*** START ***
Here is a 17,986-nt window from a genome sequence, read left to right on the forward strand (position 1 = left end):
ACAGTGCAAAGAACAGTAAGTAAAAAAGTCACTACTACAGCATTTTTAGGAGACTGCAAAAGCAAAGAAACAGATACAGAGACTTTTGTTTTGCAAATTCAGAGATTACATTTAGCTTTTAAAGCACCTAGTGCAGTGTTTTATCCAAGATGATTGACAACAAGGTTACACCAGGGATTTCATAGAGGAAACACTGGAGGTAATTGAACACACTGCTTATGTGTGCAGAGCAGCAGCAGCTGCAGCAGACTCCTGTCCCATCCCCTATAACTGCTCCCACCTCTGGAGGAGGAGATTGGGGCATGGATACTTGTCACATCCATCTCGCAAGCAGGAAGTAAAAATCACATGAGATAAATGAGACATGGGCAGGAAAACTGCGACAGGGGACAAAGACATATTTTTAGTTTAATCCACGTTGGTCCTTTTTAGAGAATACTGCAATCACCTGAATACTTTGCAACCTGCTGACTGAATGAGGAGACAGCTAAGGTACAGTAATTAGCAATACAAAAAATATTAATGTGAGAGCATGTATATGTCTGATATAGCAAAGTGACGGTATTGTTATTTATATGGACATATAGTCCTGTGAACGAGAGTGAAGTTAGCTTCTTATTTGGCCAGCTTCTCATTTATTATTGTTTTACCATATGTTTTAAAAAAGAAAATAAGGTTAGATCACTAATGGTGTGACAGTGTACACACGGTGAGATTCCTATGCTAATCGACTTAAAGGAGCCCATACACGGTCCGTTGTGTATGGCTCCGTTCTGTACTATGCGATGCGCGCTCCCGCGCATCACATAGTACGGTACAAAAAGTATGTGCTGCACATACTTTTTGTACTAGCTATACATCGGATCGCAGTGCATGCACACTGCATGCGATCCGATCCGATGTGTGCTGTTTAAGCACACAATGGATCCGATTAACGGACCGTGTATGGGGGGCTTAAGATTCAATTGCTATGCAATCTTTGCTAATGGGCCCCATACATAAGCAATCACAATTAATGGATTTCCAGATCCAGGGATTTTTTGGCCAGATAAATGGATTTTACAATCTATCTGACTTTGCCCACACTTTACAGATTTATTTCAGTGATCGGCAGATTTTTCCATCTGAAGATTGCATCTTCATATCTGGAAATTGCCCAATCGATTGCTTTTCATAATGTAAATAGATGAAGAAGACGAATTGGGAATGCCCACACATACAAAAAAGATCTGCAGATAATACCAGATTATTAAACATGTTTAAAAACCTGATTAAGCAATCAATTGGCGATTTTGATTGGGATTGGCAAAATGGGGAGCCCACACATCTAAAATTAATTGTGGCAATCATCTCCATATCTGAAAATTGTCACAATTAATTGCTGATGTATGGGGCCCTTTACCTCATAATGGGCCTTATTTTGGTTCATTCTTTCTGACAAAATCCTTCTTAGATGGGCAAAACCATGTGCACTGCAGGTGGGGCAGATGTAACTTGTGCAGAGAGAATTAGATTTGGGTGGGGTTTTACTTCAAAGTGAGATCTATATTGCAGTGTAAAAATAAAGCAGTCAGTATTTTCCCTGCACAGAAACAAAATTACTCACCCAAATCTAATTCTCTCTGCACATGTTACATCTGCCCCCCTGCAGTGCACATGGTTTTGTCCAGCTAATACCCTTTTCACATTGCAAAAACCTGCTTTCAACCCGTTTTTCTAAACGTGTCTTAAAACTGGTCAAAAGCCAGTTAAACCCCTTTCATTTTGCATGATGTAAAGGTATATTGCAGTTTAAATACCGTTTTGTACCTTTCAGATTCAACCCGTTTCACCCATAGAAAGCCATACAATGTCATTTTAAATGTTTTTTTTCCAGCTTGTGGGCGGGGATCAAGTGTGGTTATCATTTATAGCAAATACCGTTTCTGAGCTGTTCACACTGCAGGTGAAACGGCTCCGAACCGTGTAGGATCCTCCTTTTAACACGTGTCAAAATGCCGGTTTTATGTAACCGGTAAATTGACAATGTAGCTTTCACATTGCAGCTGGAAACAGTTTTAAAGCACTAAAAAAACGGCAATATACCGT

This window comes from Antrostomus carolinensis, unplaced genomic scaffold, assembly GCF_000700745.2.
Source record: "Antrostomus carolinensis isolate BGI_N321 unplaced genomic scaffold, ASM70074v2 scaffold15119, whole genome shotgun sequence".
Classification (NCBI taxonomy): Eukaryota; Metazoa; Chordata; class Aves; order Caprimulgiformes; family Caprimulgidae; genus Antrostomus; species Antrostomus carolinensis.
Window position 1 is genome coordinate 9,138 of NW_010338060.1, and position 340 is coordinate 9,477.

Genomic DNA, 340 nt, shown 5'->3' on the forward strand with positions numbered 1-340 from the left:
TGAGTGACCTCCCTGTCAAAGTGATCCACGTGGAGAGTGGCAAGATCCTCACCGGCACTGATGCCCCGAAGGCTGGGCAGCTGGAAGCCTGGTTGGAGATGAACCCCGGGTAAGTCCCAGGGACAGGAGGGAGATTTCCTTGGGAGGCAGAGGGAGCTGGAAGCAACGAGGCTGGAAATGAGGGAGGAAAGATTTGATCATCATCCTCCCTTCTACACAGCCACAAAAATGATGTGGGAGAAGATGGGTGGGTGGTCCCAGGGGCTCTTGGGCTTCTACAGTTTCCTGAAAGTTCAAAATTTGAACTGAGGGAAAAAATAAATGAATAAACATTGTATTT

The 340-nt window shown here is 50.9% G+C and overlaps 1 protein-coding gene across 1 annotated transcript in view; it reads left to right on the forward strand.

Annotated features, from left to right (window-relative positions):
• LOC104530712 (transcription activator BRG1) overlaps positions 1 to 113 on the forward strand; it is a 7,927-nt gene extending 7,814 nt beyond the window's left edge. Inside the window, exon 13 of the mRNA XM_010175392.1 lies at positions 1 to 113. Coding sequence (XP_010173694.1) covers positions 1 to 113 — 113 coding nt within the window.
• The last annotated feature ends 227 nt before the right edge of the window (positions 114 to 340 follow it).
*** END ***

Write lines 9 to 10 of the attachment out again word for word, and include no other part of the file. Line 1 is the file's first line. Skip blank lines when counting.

The 340-nt window shown here is 50.9% G+C and overlaps 1 protein-coding gene across 1 annotated transcript in view; it reads left to right on the forward strand.

Annotated features, from left to right (window-relative positions):